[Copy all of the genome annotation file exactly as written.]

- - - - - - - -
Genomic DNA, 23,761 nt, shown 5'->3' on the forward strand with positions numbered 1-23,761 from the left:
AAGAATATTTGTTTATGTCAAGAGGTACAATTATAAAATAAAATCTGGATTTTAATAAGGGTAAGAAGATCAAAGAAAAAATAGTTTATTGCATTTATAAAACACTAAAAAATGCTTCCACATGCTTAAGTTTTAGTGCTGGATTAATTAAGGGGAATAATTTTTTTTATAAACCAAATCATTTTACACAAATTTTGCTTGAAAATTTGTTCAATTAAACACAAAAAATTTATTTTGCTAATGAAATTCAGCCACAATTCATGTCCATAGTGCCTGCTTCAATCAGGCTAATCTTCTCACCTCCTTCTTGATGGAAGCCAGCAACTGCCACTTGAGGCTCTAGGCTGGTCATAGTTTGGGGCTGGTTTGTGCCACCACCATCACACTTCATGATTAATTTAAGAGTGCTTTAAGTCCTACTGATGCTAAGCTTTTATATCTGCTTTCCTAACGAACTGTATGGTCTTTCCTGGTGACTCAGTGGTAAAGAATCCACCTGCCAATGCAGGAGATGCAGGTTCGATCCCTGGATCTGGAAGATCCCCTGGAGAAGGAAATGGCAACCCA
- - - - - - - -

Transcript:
Genomic DNA, 23,761 nt, shown 5'->3' on the forward strand with positions numbered 1-23,761 from the left:
AAGAATATTTGTTTATGTCAAGAGGTACAATTATAAAATAAAATCTGGATTTTAATAAGGGTAAGAAGATCAAAGAAAAAATAGTTTATTGCATTTATAAAACACTAAAAAATGCTTCCACATGCTTAAGTTTTAGTGCTGGATTAATTAAGGGGAATAATTTTTTTTATAAACCAAATCATTTTACACAAATTTTGCTTGAAAATTTGTTCAATTAAACACAAAAAATTTATTTTGCTAATGAAATTCAGCCACAATTCATGTCCATAGTGCCTGCTTCAATCAGGCTAATCTTCTCACCTCCTTCTTGATGGAAGCCAGCAACTGCCACTTGAGGCTCTAGGCTGGTCATAGTTTGGGGCTGGTTTGTGCCACCACCATCACACTTCATGATTAATTTAAGAGTGCTTTAAGTCCTACTGATGCTAAGCTTTTATATCTGCTTTCCTAACGAACTGTATGGTCTTTCCTGGTGACTCAGTGGTAAAGAATCCACCTGCCAATGCAGGAGATGCAGGTTCGATCCCTGGATCTGGAAGATCCCCTGGAGAAGGAAATGGCAACCCA